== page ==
Cornell creates different gathering rules for vaccinated and unvaccinated persons


Now that Alachua County’s 7-day-average positivity rate for COVID-19 tests has been 2.09% or below since February 25, there are less than 50 people with COVID-19 in county hospitals, 75% of those 65 and older have received at least one dose of the vaccine, and the vaccine is available to everyone 50 and older, Alachua County Commission Chair Ken Cornell has revamped the County’s Emergency Order to create different rules for vaccinated and unvaccinated people. The order, which has already been signed and is now effective, will also be discussed at tomorrow’s Alachua County Commission meeting, where the county commission will have an opportunity to modify or ratify the Order.

Although the governor stated in a press conference last week that “vaccine passports” will not be permitted in Florida, this Order writes CDC recommendations regarding vaccinated individuals gathering with vaccinated or unvaccinated individuals into law, stating that Paragraph 4, which governs gatherings “of any number,” does not apply to gatherings of “those who have been fully vaccinated and other individuals approved by the CDC to gather with the fully vaccinated.” A previous draft of the Order that was in the agenda for tomorrow’s County Commission included this sentence, which does not appear in the current Order: “Any individual enforcing this Order may ask for proof of vaccination.” Without that sentence, it is unclear how individuals enforcing the order will determine who is vaccinated for purposes of enforcing rules on gatherings, and the Order does not prohibit officials from asking for proof of vaccination.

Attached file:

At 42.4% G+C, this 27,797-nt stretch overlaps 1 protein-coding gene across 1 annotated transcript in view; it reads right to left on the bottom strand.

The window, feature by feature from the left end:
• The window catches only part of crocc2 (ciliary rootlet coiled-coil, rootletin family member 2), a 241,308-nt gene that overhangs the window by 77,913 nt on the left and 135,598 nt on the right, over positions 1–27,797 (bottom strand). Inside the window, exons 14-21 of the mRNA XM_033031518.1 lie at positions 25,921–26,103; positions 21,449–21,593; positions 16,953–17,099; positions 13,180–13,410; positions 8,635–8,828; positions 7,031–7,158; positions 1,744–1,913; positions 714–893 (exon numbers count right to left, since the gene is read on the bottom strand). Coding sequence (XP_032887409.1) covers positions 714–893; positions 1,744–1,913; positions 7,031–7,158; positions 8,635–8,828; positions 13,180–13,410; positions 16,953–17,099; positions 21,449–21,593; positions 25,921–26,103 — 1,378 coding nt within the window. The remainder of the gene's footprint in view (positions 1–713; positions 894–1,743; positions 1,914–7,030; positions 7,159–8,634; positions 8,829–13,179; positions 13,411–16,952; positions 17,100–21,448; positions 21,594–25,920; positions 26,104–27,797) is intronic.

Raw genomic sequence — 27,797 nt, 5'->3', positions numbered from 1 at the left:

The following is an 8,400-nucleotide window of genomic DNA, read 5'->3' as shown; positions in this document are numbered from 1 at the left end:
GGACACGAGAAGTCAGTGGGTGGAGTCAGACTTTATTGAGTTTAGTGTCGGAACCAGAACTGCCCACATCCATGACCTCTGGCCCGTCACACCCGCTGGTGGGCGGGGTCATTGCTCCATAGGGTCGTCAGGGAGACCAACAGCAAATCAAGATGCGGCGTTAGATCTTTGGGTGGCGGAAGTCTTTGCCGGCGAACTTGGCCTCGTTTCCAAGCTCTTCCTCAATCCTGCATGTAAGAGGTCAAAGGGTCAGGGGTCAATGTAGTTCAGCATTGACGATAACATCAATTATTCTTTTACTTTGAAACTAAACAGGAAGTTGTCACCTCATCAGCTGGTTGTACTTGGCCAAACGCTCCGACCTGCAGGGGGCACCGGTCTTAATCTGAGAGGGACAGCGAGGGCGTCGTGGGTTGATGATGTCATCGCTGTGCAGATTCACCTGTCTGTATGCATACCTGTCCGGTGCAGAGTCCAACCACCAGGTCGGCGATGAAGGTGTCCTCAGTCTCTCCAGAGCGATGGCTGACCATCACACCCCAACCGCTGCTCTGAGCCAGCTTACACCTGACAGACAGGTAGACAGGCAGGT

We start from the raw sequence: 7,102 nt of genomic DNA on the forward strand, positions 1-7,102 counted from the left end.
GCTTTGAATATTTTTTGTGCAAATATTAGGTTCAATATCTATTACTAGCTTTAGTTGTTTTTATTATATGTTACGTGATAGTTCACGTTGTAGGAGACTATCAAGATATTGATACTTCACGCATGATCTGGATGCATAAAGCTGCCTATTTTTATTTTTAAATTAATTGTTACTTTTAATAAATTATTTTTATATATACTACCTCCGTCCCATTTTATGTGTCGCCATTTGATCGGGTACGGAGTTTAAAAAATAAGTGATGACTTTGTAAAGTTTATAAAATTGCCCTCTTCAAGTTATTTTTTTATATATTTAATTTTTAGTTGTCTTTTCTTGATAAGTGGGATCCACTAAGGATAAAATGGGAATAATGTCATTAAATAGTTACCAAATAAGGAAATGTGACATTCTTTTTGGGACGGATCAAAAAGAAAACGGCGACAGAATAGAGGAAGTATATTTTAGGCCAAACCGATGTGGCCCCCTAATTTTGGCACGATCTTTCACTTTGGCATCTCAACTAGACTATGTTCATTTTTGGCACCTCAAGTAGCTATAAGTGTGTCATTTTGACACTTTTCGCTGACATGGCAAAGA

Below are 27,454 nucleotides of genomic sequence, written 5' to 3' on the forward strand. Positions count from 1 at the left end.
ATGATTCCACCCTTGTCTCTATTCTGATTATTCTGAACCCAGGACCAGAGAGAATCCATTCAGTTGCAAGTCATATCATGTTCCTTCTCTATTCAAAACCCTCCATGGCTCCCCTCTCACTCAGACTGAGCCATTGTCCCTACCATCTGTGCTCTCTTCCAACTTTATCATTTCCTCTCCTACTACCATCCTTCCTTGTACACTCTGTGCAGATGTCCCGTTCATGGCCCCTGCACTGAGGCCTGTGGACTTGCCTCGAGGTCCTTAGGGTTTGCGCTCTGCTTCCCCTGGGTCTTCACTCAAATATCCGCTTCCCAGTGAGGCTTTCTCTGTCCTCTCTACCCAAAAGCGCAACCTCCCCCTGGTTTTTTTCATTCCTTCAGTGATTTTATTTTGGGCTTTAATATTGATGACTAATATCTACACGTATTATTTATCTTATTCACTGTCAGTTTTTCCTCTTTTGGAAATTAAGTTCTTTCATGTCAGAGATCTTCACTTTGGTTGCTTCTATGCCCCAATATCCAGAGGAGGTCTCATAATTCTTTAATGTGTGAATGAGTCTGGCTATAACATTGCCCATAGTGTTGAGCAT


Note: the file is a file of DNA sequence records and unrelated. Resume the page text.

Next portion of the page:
The County has described this as “relaxing” the restrictions on group gatherings because it allows vaccinated people to participate in activities that are not permitted for unvaccinated people. County Spokesman Mark Sexton says that the order does not create a “vaccine passport” because the County has not focused on enforcement but prefers to educate.

Florida’s Executive Clemency Board has also remitted all fines collected for COVID-19 Emergency Order violations, and the governor has signaled that future fines will be similarly remitted, but the County Order still provides for fines for not wearing facial coverings, adding, “To the extent that the Governor has remitted fines, no enforcement and collection actions shall be taken for any issue arising out of enforcement actions issued for behavior prior to March 10, 2021. To the extent that fines may not be collected against individuals, those cases may proceed but collection of fines will not be sought until allowed by Governor DeSantis or expiration of the final order regarding the same.”